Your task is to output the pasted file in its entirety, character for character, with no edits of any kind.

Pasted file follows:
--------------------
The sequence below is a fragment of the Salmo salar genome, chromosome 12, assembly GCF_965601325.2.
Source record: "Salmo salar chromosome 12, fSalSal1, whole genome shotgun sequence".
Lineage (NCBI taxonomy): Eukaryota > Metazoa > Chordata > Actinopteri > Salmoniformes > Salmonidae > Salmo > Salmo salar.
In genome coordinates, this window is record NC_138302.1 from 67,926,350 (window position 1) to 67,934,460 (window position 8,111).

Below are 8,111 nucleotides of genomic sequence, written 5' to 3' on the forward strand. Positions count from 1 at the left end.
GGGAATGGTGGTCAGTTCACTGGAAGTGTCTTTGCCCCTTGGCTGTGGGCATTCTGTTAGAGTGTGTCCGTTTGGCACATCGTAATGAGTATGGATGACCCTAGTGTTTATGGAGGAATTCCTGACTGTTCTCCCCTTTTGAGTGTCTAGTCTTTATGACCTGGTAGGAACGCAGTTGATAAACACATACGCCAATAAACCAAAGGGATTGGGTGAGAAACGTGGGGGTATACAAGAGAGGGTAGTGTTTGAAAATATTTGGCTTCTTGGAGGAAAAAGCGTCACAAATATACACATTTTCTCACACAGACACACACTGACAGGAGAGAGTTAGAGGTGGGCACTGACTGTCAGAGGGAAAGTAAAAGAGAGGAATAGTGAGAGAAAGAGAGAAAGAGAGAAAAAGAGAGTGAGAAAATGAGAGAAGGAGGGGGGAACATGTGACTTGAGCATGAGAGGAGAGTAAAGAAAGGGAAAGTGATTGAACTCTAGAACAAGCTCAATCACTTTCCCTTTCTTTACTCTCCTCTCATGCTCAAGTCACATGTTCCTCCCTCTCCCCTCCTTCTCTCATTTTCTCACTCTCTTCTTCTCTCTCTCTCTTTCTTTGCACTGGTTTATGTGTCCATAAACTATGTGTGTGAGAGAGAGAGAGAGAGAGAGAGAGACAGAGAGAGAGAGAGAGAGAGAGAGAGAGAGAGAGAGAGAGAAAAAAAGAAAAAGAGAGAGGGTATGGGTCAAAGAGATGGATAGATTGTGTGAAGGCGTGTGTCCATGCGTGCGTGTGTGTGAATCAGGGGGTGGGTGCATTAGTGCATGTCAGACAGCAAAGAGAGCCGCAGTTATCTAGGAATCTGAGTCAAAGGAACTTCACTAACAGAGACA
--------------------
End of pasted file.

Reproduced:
The sequence below is a fragment of the Salmo salar genome, chromosome 12, assembly GCF_965601325.2.
Source record: "Salmo salar chromosome 12, fSalSal1, whole genome shotgun sequence".
Lineage (NCBI taxonomy): Eukaryota > Metazoa > Chordata > Actinopteri > Salmoniformes > Salmonidae > Salmo > Salmo salar.
In genome coordinates, this window is record NC_138302.1 from 67,926,350 (window position 1) to 67,934,460 (window position 8,111).

Below are 8,111 nucleotides of genomic sequence, written 5' to 3' on the forward strand. Positions count from 1 at the left end.
GGGAATGGTGGTCAGTTCACTGGAAGTGTCTTTGCCCCTTGGCTGTGGGCATTCTGTTAGAGTGTGTCCGTTTGGCACATCGTAATGAGTATGGATGACCCTAGTGTTTATGGAGGAATTCCTGACTGTTCTCCCCTTTTGAGTGTCTAGTCTTTATGACCTGGTAGGAACGCAGTTGATAAACACATACGCCAATAAACCAAAGGGATTGGGTGAGAAACGTGGGGGTATACAAGAGAGGGTAGTGTTTGAAAATATTTGGCTTCTTGGAGGAAAAAGCGTCACAAATATACACATTTTCTCACACAGACACACACTGACAGGAGAGAGTTAGAGGTGGGCACTGACTGTCAGAGGGAAAGTAAAAGAGAGGAATAGTGAGAGAAAGAGAGAAAGAGAGAAAAAGAGAGTGAGAAAATGAGAGAAGGAGGGGGGAACATGTGACTTGAGCATGAGAGGAGAGTAAAGAAAGGGAAAGTGATTGAACTCTAGAACAAGCTCAATCACTTTCCCTTTCTTTACTCTCCTCTCATGCTCAAGTCACATGTTCCTCCCTCTCCCCTCCTTCTCTCATTTTCTCACTCTCTTCTTCTCTCTCTCTCTTTCTTTGCACTGGTTTATGTGTCCATAAACTATGTGTGTGAGAGAGAGAGAGAGAGAGAGAGAGACAGAGAGAGAGAGAGAGAGAGAGAGAGAGAGAGAGAGAGAGAAAAAAAGAAAAAGAGAGAGGGTATGGGTCAAAGAGATGGATAGATTGTGTGAAGGCGTGTGTCCATGCGTGCGTGTGTGTGAATCAGGGGGTGGGTGCATTAGTGCATGTCAGACAGCAAAGAGAGCCGCAGTTATCTAGGAATCTGAGTCAAAGGAACTTCACTAACAGAGACA